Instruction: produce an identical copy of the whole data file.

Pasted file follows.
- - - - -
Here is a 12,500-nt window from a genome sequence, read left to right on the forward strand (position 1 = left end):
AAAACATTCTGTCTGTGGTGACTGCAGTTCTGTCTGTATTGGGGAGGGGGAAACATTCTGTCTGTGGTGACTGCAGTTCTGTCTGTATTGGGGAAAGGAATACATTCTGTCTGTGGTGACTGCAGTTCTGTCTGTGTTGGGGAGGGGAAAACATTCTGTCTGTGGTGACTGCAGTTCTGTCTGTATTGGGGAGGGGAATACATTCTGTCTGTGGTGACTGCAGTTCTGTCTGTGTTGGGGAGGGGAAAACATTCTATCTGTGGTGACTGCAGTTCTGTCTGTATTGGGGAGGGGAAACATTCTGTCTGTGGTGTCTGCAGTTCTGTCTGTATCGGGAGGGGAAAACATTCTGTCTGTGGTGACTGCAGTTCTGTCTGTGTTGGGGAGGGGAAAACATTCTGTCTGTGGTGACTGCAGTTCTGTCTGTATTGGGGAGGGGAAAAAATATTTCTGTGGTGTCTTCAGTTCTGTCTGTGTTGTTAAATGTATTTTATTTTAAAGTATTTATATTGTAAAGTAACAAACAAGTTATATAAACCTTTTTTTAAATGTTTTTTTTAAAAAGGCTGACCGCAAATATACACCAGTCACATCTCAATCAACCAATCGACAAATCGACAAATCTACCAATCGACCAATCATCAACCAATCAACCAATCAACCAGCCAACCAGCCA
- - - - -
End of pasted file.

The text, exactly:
Here is a 12,500-nt window from a genome sequence, read left to right on the forward strand (position 1 = left end):
AAAACATTCTGTCTGTGGTGACTGCAGTTCTGTCTGTATTGGGGAGGGGGAAACATTCTGTCTGTGGTGACTGCAGTTCTGTCTGTATTGGGGAAAGGAATACATTCTGTCTGTGGTGACTGCAGTTCTGTCTGTGTTGGGGAGGGGAAAACATTCTGTCTGTGGTGACTGCAGTTCTGTCTGTATTGGGGAGGGGAATACATTCTGTCTGTGGTGACTGCAGTTCTGTCTGTGTTGGGGAGGGGAAAACATTCTATCTGTGGTGACTGCAGTTCTGTCTGTATTGGGGAGGGGAAACATTCTGTCTGTGGTGTCTGCAGTTCTGTCTGTATCGGGAGGGGAAAACATTCTGTCTGTGGTGACTGCAGTTCTGTCTGTGTTGGGGAGGGGAAAACATTCTGTCTGTGGTGACTGCAGTTCTGTCTGTATTGGGGAGGGGAAAAAATATTTCTGTGGTGTCTTCAGTTCTGTCTGTGTTGTTAAATGTATTTTATTTTAAAGTATTTATATTGTAAAGTAACAAACAAGTTATATAAACCTTTTTTTAAATGTTTTTTTTAAAAAGGCTGACCGCAAATATACACCAGTCACATCTCAATCAACCAATCGACAAATCGACAAATCTACCAATCGACCAATCATCAACCAATCAACCAATCAACCAGCCAACCAGCCA